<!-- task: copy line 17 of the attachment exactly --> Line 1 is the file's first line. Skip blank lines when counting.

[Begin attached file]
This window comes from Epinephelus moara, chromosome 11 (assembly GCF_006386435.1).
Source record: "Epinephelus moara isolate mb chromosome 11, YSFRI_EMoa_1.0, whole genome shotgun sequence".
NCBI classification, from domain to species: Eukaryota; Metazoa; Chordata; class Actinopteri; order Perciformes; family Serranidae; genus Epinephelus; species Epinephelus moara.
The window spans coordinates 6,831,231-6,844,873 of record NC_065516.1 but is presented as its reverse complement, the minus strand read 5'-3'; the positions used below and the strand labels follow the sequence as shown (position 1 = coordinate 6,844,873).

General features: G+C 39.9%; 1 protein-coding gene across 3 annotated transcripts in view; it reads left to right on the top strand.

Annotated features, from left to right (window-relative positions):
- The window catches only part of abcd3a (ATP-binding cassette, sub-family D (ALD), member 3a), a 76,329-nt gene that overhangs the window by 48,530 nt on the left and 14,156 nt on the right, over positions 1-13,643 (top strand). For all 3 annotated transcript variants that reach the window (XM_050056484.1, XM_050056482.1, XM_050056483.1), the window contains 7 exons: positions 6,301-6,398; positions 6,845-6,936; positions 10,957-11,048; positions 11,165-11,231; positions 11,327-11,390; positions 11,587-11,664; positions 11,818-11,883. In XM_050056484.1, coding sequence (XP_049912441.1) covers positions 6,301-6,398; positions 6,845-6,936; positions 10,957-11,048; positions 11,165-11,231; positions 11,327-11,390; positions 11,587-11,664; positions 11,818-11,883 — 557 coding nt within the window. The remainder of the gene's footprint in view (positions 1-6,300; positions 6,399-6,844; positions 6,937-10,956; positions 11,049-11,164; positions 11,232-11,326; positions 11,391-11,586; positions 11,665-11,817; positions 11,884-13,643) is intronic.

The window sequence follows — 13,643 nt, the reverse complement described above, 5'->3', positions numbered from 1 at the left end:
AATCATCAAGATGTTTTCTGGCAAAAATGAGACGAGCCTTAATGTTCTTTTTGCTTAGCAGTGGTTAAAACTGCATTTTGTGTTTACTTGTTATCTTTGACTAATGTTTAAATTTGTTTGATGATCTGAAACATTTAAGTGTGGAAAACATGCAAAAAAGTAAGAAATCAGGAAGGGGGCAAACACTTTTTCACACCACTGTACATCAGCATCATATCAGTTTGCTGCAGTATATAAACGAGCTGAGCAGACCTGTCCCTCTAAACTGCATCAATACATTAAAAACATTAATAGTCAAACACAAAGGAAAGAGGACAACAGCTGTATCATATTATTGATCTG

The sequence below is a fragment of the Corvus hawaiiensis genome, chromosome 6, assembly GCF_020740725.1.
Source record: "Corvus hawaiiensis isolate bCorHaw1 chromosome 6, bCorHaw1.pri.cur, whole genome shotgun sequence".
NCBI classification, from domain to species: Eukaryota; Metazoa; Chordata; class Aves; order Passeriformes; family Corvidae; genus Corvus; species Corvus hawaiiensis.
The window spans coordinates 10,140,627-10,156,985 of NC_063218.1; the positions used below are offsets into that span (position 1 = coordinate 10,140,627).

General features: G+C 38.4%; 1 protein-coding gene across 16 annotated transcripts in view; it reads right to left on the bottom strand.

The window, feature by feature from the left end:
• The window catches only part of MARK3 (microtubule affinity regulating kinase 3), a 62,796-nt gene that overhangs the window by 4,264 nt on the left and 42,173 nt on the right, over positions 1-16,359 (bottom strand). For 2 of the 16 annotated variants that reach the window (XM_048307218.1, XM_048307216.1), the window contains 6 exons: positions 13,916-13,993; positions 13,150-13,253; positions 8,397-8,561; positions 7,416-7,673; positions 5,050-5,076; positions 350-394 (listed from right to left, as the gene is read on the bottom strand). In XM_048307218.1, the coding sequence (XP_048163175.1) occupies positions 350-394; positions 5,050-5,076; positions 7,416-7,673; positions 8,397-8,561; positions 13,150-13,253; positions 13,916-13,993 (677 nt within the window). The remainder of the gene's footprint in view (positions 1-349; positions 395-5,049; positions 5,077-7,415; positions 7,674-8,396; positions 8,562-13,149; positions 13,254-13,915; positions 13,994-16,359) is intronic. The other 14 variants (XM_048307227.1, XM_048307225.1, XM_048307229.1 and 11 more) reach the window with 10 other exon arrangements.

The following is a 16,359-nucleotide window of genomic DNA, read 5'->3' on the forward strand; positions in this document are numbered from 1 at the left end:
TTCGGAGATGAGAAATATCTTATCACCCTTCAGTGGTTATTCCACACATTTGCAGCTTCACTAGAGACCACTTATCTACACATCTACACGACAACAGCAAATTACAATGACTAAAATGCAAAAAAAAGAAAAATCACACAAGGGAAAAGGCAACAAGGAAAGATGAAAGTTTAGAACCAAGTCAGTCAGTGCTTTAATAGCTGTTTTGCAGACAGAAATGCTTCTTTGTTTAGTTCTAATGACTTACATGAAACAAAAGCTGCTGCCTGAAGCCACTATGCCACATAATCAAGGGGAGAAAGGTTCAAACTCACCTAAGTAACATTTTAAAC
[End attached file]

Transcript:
The following is a 16,359-nucleotide window of genomic DNA, read 5'->3' on the forward strand; positions in this document are numbered from 1 at the left end: